Samuel Cary (1742-1812) Sarah Cary (1753-1824)
James Cary and his Family
James Cary emigrated from Bristol, England in 1639 and settled in Charlestown, MA. His great grandson, Samuel Cary was born in Charlestown in 1713 and became a ship’s captain. He married Margaret Graves (Greaves) on December 24, 1741 and they had four children. Through marriage and inheritance, the properties owned by Gov. Richard Bellingham were bequeathed to the Graves family. After Margaret’s death in 1762, the property; consisting of a farm, two houses and various out buildings was consolidated from the Graves heirs in 1765 by Capt. Samuel Cary who came to it through his marriage to Margaret.
Samuel & Sarah Cary
Upon Capt. Cary’s death in 1769, his eldest son, Samuel Cary, Jr., bought out his two brothers and became sole owner of the property. He married Sarah Gray on October 22, 1772 and the couple came to live in the house. Samuel had purchased a sugar plantation in Grenada. He returned there in the summer of 1773, leaving his expectant wife and her mother at the Cary home in Chelsea. A few months after the birth of their first child, Samuel, Sarah left him in her mother’s care in Chelsea and traveled to Grenada to join her husband. They would remain in Grenada until 1791, Samuel tending to his business and Sarah caring for their ever-growing family. While living in Grenada, Sarah bore 10 more children-2 of whom died in infancy.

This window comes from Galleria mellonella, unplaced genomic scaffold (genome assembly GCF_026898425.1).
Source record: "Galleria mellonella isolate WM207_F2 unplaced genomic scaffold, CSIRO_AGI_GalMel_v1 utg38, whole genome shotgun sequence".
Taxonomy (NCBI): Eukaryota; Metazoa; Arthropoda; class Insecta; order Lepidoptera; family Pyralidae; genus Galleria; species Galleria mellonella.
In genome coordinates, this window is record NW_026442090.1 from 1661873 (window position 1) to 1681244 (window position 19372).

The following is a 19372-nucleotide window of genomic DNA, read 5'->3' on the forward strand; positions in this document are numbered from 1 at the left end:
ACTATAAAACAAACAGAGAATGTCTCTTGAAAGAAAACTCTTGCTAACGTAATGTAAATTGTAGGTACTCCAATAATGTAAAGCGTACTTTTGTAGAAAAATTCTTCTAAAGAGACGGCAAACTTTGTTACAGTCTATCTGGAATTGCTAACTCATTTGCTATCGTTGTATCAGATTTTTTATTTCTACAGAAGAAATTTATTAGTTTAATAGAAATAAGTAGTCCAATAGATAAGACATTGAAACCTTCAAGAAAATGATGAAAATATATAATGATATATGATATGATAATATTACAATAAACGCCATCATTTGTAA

Sarah had four more children after the couple’s return to Chelsea. Samuel came back to their home with great plans for improving the house and property. Thousands of dollars were spent on trees, both ornamental and fruit bearing. Improvements were made on the farm and thousands more were spent on the interior of the house including beautiful raised paneling in many of the rooms.
In 1795, an insurrection took place on Grenada and many plantations were reduced to ashes. This, along with the constant struggle to make a profit on the estate at Chelsea, created ongoing financial problems for the family. Samuel died in 1812 and Sarah in 1824.